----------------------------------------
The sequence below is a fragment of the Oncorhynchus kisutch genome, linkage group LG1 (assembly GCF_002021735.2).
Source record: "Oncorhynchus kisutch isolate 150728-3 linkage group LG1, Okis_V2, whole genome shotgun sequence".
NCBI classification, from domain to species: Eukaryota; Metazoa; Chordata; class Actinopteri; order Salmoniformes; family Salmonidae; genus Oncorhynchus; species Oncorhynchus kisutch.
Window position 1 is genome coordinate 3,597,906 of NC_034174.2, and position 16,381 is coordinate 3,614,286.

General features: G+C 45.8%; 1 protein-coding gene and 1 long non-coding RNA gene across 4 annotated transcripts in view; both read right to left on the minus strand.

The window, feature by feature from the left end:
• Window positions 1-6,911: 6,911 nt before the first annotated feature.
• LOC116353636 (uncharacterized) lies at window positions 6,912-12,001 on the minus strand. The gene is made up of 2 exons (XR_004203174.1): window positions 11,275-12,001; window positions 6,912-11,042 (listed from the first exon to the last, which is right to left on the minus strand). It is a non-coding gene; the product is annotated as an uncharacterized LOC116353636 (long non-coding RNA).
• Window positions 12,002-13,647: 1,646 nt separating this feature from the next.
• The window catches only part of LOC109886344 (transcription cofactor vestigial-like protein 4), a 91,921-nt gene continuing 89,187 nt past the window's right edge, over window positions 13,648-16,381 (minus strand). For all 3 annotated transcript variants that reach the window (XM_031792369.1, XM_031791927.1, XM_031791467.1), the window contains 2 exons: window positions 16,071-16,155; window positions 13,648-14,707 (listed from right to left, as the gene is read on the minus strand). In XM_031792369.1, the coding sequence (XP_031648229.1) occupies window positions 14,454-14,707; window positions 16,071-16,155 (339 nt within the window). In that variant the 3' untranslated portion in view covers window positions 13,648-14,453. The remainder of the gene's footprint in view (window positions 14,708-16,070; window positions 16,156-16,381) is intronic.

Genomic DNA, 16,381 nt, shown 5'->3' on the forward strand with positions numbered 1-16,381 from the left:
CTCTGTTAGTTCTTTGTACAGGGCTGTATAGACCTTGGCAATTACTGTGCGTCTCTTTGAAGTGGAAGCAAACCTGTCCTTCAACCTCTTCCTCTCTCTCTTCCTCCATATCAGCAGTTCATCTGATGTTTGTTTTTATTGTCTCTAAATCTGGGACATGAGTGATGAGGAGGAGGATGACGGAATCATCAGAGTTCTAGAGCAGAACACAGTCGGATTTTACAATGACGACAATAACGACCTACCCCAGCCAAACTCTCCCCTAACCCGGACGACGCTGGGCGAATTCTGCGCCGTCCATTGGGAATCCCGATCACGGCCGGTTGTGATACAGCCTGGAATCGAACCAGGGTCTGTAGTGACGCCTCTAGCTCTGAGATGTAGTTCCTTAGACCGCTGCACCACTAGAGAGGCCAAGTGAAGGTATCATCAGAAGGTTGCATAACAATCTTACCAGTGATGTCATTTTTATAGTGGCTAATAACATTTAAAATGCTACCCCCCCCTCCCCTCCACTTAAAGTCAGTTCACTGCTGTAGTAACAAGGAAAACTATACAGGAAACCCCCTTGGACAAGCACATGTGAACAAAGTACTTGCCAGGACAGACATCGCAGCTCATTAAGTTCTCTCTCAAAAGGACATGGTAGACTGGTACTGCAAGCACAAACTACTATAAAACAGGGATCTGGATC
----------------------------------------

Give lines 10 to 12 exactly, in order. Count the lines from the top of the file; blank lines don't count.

• The window catches only part of LOC109886344 (transcription cofactor vestigial-like protein 4), a 91,921-nt gene continuing 89,187 nt past the window's right edge, over window positions 13,648-16,381 (minus strand). For all 3 annotated transcript variants that reach the window (XM_031792369.1, XM_031791927.1, XM_031791467.1), the window contains 2 exons: window positions 16,071-16,155; window positions 13,648-14,707 (listed from right to left, as the gene is read on the minus strand). In XM_031792369.1, the coding sequence (XP_031648229.1) occupies window positions 14,454-14,707; window positions 16,071-16,155 (339 nt within the window). In that variant the 3' untranslated portion in view covers window positions 13,648-14,453. The remainder of the gene's footprint in view (window positions 14,708-16,070; window positions 16,156-16,381) is intronic.

Genomic DNA, 16,381 nt, shown 5'->3' on the forward strand with positions numbered 1-16,381 from the left:
CTCTGTTAGTTCTTTGTACAGGGCTGTATAGACCTTGGCAATTACTGTGCGTCTCTTTGAAGTGGAAGCAAACCTGTCCTTCAACCTCTTCCTCTCTCTCTTCCTCCATATCAGCAGTTCATCTGATGTTTGTTTTTATTGTCTCTAAATCTGGGACATGAGTGATGAGGAGGAGGATGACGGAATCATCAGAGTTCTAGAGCAGAACACAGTCGGATTTTACAATGACGACAATAACGACCTACCCCAGCCAAACTCTCCCCTAACCCGGACGACGCTGGGCGAATTCTGCGCCGTCCATTGGGAATCCCGATCACGGCCGGTTGTGATACAGCCTGGAATCGAACCAGGGTCTGTAGTGACGCCTCTAGCTCTGAGATGTAGTTCCTTAGACCGCTGCACCACTAGAGAGGCCAAGTGAAGGTATCATCAGAAGGTTGCATAACAATCTTACCAGTGATGTCATTTTTATAGTGGCTAATAACATTTAAAATGCTACCCCCCCCTCCCCTCCACTTAAAGTCAGTTCACTGCTGTAGTAACAAGGAAAACTATACAGGAAACCCCCTTGGACAAGCACATGTGAACAAAGTACTTGCCAGGACAGACATCGCAGCTCATTAAGTTCTCTCTCAAAAGGACATGGTAGACTGGTACTGCAAGCACAAACTACTATAAAACAGGGATCTGGATC